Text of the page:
mon 15/07/2024

CD: Christine and the Queens - Chris | reviews, news & interviews

CD: Christine and the Queens - Chris

CD: Christine and the Queens - Chris

Empowering alt-pop that refuses definition

Christine and the Queens, Chris: Michael Jackson meets Serge Gainsbourg

Christine has become Chris. The singer has struck out part of her name to gain a part of her identity – a gesture that quivers around words like transgender, sexuality, androgyny, queer.

Actually, singer – real name Héloïse Letissier (previously Christine And The Queens, now Chris) – is simply presenting the next chapter of her story, following on from her slightly naiver-sounding teen-focussed debut album of Chaleur Humaine.

Chris’ first album was formed when, after being depressed and heart-broken in Paris she was taken in by a group of London drag-queens from Madame Jojos who helped form her alter ego. Now, having been on the road touring, the singer has decided to live her own truth, rallying against the mainstream and rather than conforming, chose to use her music to raise questions around the abstractions of female desire and self-identifying as pansexual.

Album opener “Comme Si” is an electro-pop lead on from the hit single “Tilted” – a playful sheeny-dance song, with that same fresh, dynamic je ne sais quoi that is characteristically Chris. It's about making love, pride, being done with belonging and "the thickness of a new skin".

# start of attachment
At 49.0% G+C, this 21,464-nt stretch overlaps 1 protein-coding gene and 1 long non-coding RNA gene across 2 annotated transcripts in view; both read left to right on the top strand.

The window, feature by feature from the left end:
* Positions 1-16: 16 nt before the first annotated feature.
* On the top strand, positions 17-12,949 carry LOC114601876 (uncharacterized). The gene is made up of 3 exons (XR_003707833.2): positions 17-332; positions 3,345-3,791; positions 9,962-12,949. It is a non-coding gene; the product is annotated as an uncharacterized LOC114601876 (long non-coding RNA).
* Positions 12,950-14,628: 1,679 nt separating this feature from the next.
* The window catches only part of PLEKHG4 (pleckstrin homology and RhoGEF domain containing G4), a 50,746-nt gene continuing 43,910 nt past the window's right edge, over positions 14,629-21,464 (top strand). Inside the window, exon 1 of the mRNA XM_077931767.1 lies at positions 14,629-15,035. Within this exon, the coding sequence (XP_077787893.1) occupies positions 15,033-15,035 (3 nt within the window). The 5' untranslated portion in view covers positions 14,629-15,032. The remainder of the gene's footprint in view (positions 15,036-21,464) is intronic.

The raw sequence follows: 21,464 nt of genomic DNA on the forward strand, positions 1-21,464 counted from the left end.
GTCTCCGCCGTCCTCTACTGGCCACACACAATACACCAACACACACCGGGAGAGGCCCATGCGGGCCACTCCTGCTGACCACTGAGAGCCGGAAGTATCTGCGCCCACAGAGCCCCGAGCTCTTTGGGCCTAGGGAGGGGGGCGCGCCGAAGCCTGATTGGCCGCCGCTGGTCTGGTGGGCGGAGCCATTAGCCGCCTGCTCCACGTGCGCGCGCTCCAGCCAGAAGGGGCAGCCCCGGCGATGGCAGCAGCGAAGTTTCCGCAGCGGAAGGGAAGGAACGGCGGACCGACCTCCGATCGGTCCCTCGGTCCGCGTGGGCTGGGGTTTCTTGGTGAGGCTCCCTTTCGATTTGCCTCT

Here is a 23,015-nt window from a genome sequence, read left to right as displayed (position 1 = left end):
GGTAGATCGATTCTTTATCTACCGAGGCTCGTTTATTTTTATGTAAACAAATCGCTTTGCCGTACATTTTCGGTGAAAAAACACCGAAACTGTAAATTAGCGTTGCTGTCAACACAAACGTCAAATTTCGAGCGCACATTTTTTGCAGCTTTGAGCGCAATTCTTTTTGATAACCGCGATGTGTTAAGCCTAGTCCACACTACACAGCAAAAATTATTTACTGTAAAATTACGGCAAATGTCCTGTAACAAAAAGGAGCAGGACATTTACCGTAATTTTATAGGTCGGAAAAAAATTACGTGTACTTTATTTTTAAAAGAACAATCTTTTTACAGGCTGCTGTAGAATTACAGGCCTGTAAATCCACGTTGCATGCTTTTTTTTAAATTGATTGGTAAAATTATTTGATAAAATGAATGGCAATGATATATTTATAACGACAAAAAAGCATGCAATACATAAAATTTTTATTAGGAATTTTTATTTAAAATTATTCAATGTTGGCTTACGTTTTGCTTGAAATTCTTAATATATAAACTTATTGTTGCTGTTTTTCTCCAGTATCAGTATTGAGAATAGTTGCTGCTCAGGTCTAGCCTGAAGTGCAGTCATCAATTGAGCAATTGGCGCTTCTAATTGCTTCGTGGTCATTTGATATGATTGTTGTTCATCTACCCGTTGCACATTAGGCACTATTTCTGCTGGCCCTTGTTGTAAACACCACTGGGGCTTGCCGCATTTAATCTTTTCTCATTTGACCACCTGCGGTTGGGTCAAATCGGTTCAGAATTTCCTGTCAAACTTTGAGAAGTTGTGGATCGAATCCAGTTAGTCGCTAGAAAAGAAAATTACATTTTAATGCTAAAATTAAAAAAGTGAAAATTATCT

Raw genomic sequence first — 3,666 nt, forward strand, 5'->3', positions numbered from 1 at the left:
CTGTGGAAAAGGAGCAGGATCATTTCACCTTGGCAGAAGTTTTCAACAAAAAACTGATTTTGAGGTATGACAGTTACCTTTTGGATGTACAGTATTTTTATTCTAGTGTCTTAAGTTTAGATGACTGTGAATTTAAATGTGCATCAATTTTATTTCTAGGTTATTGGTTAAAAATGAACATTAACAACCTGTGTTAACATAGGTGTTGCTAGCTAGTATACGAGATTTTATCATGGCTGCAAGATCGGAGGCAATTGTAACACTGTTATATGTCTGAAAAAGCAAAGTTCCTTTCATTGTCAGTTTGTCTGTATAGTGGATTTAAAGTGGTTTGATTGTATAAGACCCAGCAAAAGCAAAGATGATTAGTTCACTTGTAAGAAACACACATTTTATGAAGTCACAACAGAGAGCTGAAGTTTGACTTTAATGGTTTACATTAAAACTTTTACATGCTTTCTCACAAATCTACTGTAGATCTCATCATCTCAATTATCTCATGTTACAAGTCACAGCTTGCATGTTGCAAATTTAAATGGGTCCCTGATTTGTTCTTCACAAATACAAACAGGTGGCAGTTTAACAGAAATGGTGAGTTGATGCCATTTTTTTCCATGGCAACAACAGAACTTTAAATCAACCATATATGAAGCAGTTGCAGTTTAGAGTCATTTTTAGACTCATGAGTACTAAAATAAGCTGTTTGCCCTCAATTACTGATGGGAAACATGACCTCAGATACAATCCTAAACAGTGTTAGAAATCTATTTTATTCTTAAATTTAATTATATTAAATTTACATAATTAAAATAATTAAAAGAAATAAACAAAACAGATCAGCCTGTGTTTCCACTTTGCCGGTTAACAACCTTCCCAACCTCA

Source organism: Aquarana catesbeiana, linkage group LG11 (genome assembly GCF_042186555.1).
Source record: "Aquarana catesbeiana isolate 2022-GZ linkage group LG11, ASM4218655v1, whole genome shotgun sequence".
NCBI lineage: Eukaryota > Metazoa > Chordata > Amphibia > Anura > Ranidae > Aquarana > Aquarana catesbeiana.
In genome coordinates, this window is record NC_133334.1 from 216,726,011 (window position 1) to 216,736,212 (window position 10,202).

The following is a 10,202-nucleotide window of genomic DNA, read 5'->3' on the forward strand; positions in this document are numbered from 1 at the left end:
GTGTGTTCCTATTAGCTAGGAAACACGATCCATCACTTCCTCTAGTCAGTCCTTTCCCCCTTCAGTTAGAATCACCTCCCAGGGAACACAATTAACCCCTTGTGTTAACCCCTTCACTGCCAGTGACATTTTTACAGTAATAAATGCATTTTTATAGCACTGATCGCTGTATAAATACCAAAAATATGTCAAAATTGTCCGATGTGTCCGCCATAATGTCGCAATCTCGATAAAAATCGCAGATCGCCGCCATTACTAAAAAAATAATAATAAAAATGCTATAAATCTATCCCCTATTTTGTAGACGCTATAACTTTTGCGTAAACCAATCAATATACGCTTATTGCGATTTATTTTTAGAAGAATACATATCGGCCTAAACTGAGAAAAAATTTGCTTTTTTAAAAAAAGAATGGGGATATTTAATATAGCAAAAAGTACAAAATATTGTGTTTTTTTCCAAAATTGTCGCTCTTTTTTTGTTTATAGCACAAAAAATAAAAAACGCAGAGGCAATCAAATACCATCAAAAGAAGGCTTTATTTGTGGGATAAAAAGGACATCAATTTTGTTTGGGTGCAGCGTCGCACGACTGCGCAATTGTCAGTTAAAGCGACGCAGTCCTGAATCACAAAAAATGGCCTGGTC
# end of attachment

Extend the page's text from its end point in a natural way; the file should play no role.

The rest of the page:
“Girlfriend” has radio play written all over it - jiggy-pop rolling through a strong bassline, punctuated enunciation (particularly pleasing in the sweary parts) and a strong statement that carries through the album: “Girlfriend, don’t feel like a girlfriend, but lover, damn, I’d be your lover.” “5 Dollars” has a similarly insistent rhythm, paired with that alluring French accent and intriguing lyrics. “The Walker” reverts to angst: "I am out, for a walk… people politely smile to make sure I won’t come any closer".

In the songs themselves there's no overt discussion of a transition to become male, and the album certainly retains its femininity and sensual elegance in a sound which though bold is still breathy and beautiful. Chris has done a rare thing in choosing to make music that stays true to a journey rather than chasing a big-hitting, quick-passing download. This album, of a woman dabbling in masculine truths, is a perfect example of #EverydayFeminism where, without being able to refer to gender at all – because it’s too fluid, too complex – we concentrate purely on the music. Questions of "where is Christine? Is Letissier LGBQT? Is Chris pansexual? What does that mean?" are null and void – because they all make excellent music.


Editor Rating: 
Average: 4 (1 vote)

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